This post is part of the 10 Items or Less Blog.
1. Meet the Finalists
Wal-Mart Stores was SN’s selection for Retailer of the Year in 2016 — a result that, like a lot of things that came to pass in 2016, seemed unlikely not so long ago.
As detailed in the feature in SN’s December issue, Walmart built a strong case behind a determination for greater relevancy in the food universe that while not producing dramatic results yet, resulted in the kind of positive sales momentum that was surprisingly difficult to find elsewhere this year.
Walmart was the third so-called non-traditional or alternative format retailer to have earned SN’s annual honor in the last four years: Aldi was last year’s winner and Sprouts Farmers Markets in 2013, providing more evidence as to where the industry is headed, in case you needed some.
When it comes to choosing a winner, we consider arguments from the industry, from our editors and from our sources. In no particular order, here are a few nominees we also considered finalists:
Winco Foods: The employee-owned discounter has quietly become one of the industry’s big growers, expanding from its Boise, Idaho, home base throughout the West and Southwest, most recently in Dallas. Late this year, it announced plans for a little sister concept, Waremart by Winco, with plans to debut next year.
Weis Markets: The family-controlled central Pennsylvania-based retailer is in the path of giants (Ahold, Aldi, Acme, Walmart) but holding its own. This year it not only traded competitive promotional punches with some of the above but also gained share through opportunistic acquisitions of available stores (38 Food Lions spun off in the Ahold-Delhaize merger, five Mars Supermarkets) that expanded its sales and geographic reach. Unlike a lot of relatively small, regional companies (and some of its bigger competitors), Weis is financially fit, and that is making a difference.
Ahold Delhaize: One analyst we asked called this pairing of European-based retailers the most significant competitive event of the year. Let’s wait to see whether they will be, as they promise, “better together.”
H-E-B: “Phenomenally consistent,” one analyst marveled. “Their stores are always in great shape, they know what format to put where, the prices are second to none, the merchandizing is second to none, and that’s been the case for a while. They don’t slow down; they don’t ease up. It is really hard to find a chink in the armor.”
2. Name Games
As is the wont — and right — of private companies, Golub Corp., owner of the Price Chopper chain, has not been acknowledging reports this year suggesting that is either seeking a buyer or is in talks with one. The Schenectady, N.Y., Price Chopper anyway. The other Price Chopper — the one in Kansas City, Kan., operated by member-owners of Associated Wholesale Grocers — in the meantime has been adamant in denying it’s being pursued by Albertsons, lest their shoppers, owners and employees panic.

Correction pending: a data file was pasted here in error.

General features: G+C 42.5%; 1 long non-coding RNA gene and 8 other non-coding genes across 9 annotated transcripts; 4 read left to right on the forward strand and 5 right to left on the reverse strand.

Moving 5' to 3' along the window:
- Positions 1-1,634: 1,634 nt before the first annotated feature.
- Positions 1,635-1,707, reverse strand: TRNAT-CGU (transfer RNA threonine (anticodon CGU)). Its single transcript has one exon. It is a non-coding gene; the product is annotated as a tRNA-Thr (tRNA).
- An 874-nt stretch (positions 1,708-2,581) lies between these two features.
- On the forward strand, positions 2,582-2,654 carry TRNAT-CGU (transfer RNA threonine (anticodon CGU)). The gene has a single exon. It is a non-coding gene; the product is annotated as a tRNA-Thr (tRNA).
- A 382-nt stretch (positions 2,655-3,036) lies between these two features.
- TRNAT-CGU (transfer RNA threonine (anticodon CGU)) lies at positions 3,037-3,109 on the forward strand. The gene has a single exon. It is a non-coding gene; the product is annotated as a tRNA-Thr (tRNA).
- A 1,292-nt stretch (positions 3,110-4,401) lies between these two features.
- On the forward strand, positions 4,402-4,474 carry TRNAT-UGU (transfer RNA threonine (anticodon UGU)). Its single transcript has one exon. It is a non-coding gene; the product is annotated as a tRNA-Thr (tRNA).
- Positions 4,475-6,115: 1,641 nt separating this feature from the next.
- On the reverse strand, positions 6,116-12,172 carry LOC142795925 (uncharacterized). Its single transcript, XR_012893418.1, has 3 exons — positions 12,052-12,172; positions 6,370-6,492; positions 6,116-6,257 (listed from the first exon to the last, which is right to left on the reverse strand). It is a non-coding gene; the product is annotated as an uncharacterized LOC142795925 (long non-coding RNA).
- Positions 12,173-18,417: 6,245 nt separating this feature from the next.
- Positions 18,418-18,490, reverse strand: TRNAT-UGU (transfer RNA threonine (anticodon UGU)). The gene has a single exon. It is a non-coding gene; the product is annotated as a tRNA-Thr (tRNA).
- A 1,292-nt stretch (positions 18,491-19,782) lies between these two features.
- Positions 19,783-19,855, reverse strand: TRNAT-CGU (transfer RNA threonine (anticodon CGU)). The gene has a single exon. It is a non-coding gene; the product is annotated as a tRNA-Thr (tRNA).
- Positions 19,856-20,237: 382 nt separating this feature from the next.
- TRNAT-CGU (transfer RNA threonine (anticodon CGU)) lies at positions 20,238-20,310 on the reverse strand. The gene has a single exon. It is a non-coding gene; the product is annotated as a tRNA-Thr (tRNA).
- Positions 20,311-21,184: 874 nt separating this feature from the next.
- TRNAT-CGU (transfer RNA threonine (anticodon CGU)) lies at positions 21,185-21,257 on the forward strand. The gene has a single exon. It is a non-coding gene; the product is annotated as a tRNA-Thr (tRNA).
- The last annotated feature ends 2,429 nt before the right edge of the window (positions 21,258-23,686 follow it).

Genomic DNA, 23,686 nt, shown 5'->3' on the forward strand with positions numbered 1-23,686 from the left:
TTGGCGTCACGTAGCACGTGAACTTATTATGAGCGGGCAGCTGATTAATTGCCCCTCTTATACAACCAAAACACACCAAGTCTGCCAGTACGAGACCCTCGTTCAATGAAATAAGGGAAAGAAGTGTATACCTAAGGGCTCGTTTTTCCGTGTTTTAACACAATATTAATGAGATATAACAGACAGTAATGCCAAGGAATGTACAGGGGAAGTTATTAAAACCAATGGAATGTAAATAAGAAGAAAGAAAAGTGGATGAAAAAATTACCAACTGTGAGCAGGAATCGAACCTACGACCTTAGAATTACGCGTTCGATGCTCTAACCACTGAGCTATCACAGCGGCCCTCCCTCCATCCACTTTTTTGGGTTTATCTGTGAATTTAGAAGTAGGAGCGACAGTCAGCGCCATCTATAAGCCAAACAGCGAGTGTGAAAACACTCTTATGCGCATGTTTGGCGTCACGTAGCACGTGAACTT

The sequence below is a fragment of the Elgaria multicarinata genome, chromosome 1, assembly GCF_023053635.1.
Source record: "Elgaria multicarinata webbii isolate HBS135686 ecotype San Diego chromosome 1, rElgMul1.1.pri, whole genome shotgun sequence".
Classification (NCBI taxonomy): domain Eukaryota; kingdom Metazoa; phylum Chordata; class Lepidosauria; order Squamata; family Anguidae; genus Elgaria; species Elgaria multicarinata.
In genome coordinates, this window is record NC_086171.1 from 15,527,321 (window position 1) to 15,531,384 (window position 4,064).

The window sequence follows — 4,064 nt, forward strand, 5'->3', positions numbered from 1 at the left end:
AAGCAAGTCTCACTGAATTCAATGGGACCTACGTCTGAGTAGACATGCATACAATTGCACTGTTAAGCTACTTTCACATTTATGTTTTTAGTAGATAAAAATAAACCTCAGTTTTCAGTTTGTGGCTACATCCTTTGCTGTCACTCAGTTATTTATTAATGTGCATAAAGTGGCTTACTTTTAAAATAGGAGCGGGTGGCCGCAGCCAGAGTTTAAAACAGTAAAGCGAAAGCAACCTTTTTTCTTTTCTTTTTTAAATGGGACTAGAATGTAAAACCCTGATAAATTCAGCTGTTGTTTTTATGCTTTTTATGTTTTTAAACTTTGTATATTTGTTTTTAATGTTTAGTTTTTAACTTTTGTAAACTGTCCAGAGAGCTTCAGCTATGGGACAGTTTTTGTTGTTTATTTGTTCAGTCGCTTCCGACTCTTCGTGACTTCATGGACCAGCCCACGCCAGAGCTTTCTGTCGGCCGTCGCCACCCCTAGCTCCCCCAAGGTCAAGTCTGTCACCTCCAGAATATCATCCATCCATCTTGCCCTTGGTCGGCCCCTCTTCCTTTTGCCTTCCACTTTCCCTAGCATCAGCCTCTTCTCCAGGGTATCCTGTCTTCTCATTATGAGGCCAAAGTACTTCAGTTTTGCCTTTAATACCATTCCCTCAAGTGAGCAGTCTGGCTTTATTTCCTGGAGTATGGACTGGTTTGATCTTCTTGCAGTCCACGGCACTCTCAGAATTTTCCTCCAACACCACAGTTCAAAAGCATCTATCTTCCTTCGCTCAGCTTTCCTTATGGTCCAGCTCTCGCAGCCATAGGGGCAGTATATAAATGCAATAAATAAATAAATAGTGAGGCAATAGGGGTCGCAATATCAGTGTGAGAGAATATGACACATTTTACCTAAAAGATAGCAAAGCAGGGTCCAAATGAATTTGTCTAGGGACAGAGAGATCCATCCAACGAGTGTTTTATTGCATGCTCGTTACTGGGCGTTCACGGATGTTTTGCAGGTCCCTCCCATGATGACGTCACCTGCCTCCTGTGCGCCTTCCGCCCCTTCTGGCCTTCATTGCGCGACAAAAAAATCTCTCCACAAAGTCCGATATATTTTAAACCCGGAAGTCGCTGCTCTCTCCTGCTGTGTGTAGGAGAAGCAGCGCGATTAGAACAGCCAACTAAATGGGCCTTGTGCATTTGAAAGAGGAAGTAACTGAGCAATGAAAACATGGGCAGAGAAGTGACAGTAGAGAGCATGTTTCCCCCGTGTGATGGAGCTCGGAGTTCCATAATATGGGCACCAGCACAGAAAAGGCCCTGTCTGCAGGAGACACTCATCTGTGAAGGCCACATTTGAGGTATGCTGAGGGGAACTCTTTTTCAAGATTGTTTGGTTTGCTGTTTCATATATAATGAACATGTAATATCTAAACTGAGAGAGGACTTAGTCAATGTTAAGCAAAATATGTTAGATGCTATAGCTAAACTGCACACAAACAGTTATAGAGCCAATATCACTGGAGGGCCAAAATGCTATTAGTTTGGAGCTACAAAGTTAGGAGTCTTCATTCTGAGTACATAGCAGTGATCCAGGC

A different kind of same-name situation is playing out in Europe where Iceland (the country) has asked Iceland (the U.K.-based supermarket) to relinquish exclusive control of the “Iceland” name. Meetings between government officials and the retailer earlier this month failed to produce an agreement to satisfy the country, which says the retailer’s use of the name hinders domestic producers from highlighting their country of origin, and that it intends to proceed with a lawsuit. That’s cold.
3. Kroger gets tough
When Kroger earlier this month reported third-quarter identical-store sales gains that were the company’s smallest in 13 years, some in the corporate office were relieved afterward that its stock didn’t also tank. But they better not be satisfied, its CFO said.
Speaking candidly at Barclays Capital’s “Eat Sleep Play” conference last week, Kroger’s Mike Schlotman described the scene in a post-conference call meeting of department heads where “some folks … had the wrong attitude about our results.”
“I asked how many were going to be proud if they were in the room on March 2 or whenever we release fourth quarter [financial results] … if ID sales aren’t positive,” he said. “And there is a different sense of urgency when they left the meeting than when they got there, let’s just put it that way.”
This week, Kroger announced voluntary retirement buyouts for up to 2,000 of its non-store staff. That’s a compassionate way to begin belt-tightening, but won’t necessarily be the only way, sources note.